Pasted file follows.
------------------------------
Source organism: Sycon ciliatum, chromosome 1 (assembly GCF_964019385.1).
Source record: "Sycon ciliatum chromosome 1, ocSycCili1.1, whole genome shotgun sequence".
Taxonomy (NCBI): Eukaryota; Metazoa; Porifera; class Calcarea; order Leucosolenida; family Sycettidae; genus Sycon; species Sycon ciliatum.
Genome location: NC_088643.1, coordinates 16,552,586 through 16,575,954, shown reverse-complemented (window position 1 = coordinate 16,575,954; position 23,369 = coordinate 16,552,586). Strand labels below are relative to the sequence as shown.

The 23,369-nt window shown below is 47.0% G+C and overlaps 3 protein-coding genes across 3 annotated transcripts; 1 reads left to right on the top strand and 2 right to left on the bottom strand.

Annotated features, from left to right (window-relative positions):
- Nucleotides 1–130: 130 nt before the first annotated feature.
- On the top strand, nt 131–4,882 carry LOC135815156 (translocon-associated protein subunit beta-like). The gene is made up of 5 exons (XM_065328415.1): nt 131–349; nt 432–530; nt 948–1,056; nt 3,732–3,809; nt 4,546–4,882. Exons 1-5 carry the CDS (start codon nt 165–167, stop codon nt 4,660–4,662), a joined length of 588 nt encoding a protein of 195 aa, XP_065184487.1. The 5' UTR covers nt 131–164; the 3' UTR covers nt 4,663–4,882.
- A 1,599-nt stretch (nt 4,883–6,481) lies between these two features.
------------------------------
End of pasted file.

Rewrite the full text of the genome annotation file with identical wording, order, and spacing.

Source organism: Sycon ciliatum, chromosome 1 (assembly GCF_964019385.1).
Source record: "Sycon ciliatum chromosome 1, ocSycCili1.1, whole genome shotgun sequence".
Taxonomy (NCBI): Eukaryota; Metazoa; Porifera; class Calcarea; order Leucosolenida; family Sycettidae; genus Sycon; species Sycon ciliatum.
Genome location: NC_088643.1, coordinates 16,552,586 through 16,575,954, shown reverse-complemented (window position 1 = coordinate 16,575,954; position 23,369 = coordinate 16,552,586). Strand labels below are relative to the sequence as shown.

The 23,369-nt window shown below is 47.0% G+C and overlaps 3 protein-coding genes across 3 annotated transcripts; 1 reads left to right on the top strand and 2 right to left on the bottom strand.

Annotated features, from left to right (window-relative positions):
- Nucleotides 1–130: 130 nt before the first annotated feature.
- On the top strand, nt 131–4,882 carry LOC135815156 (translocon-associated protein subunit beta-like). The gene is made up of 5 exons (XM_065328415.1): nt 131–349; nt 432–530; nt 948–1,056; nt 3,732–3,809; nt 4,546–4,882. Exons 1-5 carry the CDS (start codon nt 165–167, stop codon nt 4,660–4,662), a joined length of 588 nt encoding a protein of 195 aa, XP_065184487.1. The 5' UTR covers nt 131–164; the 3' UTR covers nt 4,663–4,882.
- A 1,599-nt stretch (nt 4,883–6,481) lies between these two features.